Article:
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6 Types of Auto Insurance Coverage

If someone were to ask you what was covered under your car insurance policy, would you be able to tell them? Like most of us, you would probably have a hard time confidently answering that question. A common misconception pertaining to car insurance is the phrase “full coverage” and what that implies regarding your insurance coverage. Understanding your car insurance policy and how your coverage would respond in the event of an accident can offer peace of mind. To help you develop a better understanding of your policy, here are six types of coverage that it may include.

Liability Coverage

Auto liability coverage offers you financial assistance in the event that you are responsible for a vehicle-related incident. Most states require the following two forms of liability coverage in order to meet the state’s minimum auto insurance requirements:

  • Bodily injury liability: Bodily Injury liability coverage pays for medical expenses caused by an incident for which you are found at-fault. If you or others listed on your policy were to injure a third party with your vehicle, it would be covered under your bodily injury liability coverage. Not only does bodily injury liability cover medical expenses, it can also help cover lost wages of the injured party.
  • Property damage liability: Similar to bodily injury liability, if you or someone on your policy collide with another person’s vehicle or property, your property damage liability coverage will assist you in paying for repair or replacement costs.

Personal Injury Protection (PIP) Coverage

Unlike bodily injury liability coverage, PIP is designed to cover medical costs, lost wages and other expenses for you, drivers listed on your policy and passengers in your vehicle who may become injured due to a car accident—regardless of who is deemed at-fault. As such, it is also referred to as “no-fault” coverage. PIP coverage is not offered in all states. Since PIP requires your insurance company to help cover expenses regardless of who’s at fault for the incident, having PIP coverage typically results in higher premiums.

Collision Coverage

Damage to your vehicle from a collision with another vehicle or object should be covered under your collision coverage. Collision coverage is typically required if your car is still being financed—but once your car is paid off, you often have the choice to keep or remove collision coverage from your auto policy. Although your policy may be cheaper without it, collision coverage can be beneficial in helping you cover damages to your vehicle for which you are found at-fault. If the damages were caused by a third party, it would be up to their insurance company to cover the damages.

Comprehensive Coverage

Comprehensive coverage provides insurance for losses caused by anything that your collision coverage doesn’t include. For example, losses from natural disasters, riots, vandalism and contact with an animal. If a tree were to get struck by lightning and fall on top of your vehicle, your comprehensive coverage could help cover damages to your vehicle from the incident. Although comprehensive insurance is typically less costly than collision insurance, the cost can vary depending on your deductible amount and policy limits.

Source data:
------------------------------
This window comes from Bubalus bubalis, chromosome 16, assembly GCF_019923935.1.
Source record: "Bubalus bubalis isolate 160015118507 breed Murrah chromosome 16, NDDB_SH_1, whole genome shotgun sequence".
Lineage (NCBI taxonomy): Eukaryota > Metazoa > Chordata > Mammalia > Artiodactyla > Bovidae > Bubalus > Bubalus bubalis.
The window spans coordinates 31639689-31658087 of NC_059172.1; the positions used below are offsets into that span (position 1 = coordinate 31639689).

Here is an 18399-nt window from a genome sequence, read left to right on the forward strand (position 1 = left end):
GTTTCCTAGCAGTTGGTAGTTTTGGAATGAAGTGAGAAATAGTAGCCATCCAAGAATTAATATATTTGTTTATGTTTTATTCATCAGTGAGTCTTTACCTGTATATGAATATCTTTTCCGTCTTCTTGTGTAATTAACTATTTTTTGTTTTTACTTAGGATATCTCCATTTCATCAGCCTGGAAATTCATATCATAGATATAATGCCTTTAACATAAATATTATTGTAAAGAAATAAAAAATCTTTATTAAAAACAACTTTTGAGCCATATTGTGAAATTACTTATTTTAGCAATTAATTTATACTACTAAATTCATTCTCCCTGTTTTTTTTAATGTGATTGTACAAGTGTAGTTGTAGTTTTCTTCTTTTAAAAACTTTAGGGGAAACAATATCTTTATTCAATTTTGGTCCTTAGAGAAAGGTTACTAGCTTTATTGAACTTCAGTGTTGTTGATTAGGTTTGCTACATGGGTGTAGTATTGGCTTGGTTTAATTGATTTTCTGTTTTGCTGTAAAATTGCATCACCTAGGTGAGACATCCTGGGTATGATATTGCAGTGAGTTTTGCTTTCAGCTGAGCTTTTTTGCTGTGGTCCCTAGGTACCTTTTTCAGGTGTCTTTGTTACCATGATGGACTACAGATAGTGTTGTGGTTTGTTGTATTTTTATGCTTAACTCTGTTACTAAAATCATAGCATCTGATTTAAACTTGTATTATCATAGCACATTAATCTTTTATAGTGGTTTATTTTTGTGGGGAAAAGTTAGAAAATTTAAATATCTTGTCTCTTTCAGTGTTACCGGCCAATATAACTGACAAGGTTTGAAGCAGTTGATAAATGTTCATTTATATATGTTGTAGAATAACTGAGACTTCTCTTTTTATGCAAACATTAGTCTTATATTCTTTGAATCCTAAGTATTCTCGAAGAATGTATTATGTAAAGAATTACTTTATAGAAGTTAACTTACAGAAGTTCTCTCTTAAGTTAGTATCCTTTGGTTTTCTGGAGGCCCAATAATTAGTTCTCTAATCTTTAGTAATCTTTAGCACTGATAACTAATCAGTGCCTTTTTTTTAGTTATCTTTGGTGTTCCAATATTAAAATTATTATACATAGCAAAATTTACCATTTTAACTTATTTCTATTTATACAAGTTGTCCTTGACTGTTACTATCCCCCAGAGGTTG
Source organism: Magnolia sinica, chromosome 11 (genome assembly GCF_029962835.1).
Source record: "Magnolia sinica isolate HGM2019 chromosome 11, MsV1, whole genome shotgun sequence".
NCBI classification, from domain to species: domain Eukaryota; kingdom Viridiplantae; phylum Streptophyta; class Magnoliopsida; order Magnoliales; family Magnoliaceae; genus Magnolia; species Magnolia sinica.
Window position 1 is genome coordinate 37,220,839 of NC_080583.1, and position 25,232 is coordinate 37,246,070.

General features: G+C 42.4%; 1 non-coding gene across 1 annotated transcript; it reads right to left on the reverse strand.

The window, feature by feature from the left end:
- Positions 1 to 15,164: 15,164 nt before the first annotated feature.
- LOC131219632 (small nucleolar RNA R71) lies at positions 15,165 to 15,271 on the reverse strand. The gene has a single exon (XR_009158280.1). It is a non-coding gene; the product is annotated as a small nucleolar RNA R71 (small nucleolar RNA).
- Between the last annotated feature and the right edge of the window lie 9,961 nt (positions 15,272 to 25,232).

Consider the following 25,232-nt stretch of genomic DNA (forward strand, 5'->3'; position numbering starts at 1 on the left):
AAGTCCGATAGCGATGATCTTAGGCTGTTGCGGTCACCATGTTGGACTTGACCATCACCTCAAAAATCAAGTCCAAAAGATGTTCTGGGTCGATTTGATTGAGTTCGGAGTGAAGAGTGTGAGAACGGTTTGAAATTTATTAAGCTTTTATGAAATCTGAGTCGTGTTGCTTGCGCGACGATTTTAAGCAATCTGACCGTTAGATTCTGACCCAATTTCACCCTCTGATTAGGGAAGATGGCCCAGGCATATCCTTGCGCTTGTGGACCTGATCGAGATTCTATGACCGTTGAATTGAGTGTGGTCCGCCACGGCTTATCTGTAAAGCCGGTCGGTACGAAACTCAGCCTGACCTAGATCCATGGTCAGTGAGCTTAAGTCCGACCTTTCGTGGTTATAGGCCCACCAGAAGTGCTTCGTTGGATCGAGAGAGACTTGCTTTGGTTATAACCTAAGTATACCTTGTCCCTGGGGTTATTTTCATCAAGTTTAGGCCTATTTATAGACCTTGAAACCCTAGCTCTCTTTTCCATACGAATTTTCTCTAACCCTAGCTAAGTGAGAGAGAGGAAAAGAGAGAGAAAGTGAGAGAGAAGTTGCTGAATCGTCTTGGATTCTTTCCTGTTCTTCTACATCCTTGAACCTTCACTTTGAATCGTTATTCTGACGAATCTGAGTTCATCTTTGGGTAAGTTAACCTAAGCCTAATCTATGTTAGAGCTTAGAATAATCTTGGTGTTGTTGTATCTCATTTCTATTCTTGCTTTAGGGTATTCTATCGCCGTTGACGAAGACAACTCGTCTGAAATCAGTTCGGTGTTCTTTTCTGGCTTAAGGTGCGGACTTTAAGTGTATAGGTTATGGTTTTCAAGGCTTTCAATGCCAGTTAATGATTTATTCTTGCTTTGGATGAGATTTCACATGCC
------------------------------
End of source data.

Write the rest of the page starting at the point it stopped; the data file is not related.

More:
Uninsured Motorist Coverage

Uninsured motorist coverage can ensure you are protected in the event that your car is involved in a hit-and-run or if you’re in an accident with an uninsured driver. A recent study by the Insurance Research Council revealed that, in the United States, roughly 1 in 8 drivers are uninsured. If an uninsured individual were to crash into your vehicle, uninsured motorist coverage would pay for your vehicle repair costs and medical expenses.

Underinsured Motorist Coverage

Much like uninsured motorist coverage, underinsured motorist coverage applies if you are involved in an accident with an individual who doesn’t have sufficient insurance to cover all of the damage to your vehicle or your medical bills. For example, if your claim exceeded the other driver’s policy limits, underinsured motorist coverage would help cover the remaining balance of the claim after the third party’s insurance limit was reached. Both underinsured and uninsured motorist coverage are required in some states, while it still remains optional in others.

State Minimum Auto Insurance Limits
Indiana

Bodily Injury per person = $25,000. The maximum amount your insurance company will pay out for injuries per person.

 

Bodily Injury per accident = $50,000. The maximum amount your insurer will pay out for injuries per accident.

 

Property Damage per vehicle = $25,000. Covers damage to someone else’s vehicle or property per accident.

 

Uninsured Motorist Bodily Injury = $25,000 per person and $50,000 per accident.

 

Uninsured Motorist Property Damage = $25,000 per accident.*

 

Underinsured Motorist Bodily Injury = $50,000 per person and $50,000 per accident.*

 

*Uninsured and Underinsured Motorist coverages can be rejected in writing.
Michigan

Bodily Injury per person, per accident = $20,000

 

Bodily Injury for all persons per accident = $40,000

 

Property Damage Liability = $10,000

 

Uninsured Motorist Bodily Injury = $20,000/$40,000

 

Unlimited Personal Injury with a $0, $300 or $500 deductible*

 

*On July 1, 2020 Michigan drivers will no longer be required to purchase no-fault personal injury protection benefits, which guarantee lifetime medical benefits for catastrophic crash injuries.
Ohio

Bodily Injury per person = $25,000. The maximum amount your insurance company will pay out for injuries per person.

 

Bodily Injury per accident = $50,000. The maximum amount your insurer will pay out for injuries per accident.

 

Property Damage per vehicle = $25,000. Covers damage to someone else’s vehicle or property per accident.

 

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